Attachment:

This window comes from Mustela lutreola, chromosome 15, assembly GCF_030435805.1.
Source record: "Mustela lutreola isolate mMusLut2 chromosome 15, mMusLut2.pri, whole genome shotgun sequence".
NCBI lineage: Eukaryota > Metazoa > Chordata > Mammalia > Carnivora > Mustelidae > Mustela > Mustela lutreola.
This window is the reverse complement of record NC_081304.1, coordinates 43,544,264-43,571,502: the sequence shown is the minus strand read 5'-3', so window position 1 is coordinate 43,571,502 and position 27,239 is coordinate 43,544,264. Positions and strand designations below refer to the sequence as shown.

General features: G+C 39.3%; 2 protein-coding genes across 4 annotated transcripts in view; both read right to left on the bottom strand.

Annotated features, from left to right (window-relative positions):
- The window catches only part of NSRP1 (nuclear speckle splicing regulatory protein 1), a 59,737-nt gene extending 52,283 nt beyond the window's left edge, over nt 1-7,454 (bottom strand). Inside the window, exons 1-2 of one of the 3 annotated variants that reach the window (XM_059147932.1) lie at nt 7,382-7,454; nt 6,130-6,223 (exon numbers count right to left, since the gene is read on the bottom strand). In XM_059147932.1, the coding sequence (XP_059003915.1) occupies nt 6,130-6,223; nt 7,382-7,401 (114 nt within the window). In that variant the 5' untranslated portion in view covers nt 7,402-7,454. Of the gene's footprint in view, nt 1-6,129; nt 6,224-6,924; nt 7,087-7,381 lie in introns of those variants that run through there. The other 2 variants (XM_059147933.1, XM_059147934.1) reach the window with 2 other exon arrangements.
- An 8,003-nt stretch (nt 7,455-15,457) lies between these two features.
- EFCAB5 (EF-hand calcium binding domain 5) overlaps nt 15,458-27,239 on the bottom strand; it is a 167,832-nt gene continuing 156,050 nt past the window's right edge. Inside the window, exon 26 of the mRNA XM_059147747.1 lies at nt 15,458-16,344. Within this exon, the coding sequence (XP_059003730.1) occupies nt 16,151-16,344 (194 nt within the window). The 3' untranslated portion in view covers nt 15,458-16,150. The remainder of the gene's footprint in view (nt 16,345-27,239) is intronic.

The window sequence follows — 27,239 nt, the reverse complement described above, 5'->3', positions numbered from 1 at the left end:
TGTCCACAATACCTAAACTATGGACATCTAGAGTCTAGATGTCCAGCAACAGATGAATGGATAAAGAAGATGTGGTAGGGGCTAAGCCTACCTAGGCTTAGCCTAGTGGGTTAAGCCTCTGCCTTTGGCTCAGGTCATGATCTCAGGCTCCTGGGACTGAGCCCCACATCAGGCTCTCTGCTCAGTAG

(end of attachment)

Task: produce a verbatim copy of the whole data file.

This window comes from Mustela lutreola, chromosome 15, assembly GCF_030435805.1.
Source record: "Mustela lutreola isolate mMusLut2 chromosome 15, mMusLut2.pri, whole genome shotgun sequence".
NCBI lineage: Eukaryota > Metazoa > Chordata > Mammalia > Carnivora > Mustelidae > Mustela > Mustela lutreola.
This window is the reverse complement of record NC_081304.1, coordinates 43,544,264-43,571,502: the sequence shown is the minus strand read 5'-3', so window position 1 is coordinate 43,571,502 and position 27,239 is coordinate 43,544,264. Positions and strand designations below refer to the sequence as shown.

General features: G+C 39.3%; 2 protein-coding genes across 4 annotated transcripts in view; both read right to left on the bottom strand.

Annotated features, from left to right (window-relative positions):
- The window catches only part of NSRP1 (nuclear speckle splicing regulatory protein 1), a 59,737-nt gene extending 52,283 nt beyond the window's left edge, over nt 1-7,454 (bottom strand). Inside the window, exons 1-2 of one of the 3 annotated variants that reach the window (XM_059147932.1) lie at nt 7,382-7,454; nt 6,130-6,223 (exon numbers count right to left, since the gene is read on the bottom strand). In XM_059147932.1, the coding sequence (XP_059003915.1) occupies nt 6,130-6,223; nt 7,382-7,401 (114 nt within the window). In that variant the 5' untranslated portion in view covers nt 7,402-7,454. Of the gene's footprint in view, nt 1-6,129; nt 6,224-6,924; nt 7,087-7,381 lie in introns of those variants that run through there. The other 2 variants (XM_059147933.1, XM_059147934.1) reach the window with 2 other exon arrangements.
- An 8,003-nt stretch (nt 7,455-15,457) lies between these two features.
- EFCAB5 (EF-hand calcium binding domain 5) overlaps nt 15,458-27,239 on the bottom strand; it is a 167,832-nt gene continuing 156,050 nt past the window's right edge. Inside the window, exon 26 of the mRNA XM_059147747.1 lies at nt 15,458-16,344. Within this exon, the coding sequence (XP_059003730.1) occupies nt 16,151-16,344 (194 nt within the window). The 3' untranslated portion in view covers nt 15,458-16,150. The remainder of the gene's footprint in view (nt 16,345-27,239) is intronic.

The window sequence follows — 27,239 nt, the reverse complement described above, 5'->3', positions numbered from 1 at the left end:
TGTCCACAATACCTAAACTATGGACATCTAGAGTCTAGATGTCCAGCAACAGATGAATGGATAAAGAAGATGTGGTAGGGGCTAAGCCTACCTAGGCTTAGCCTAGTGGGTTAAGCCTCTGCCTTTGGCTCAGGTCATGATCTCAGGCTCCTGGGACTGAGCCCCACATCAGGCTCTCTGCTCAGTAG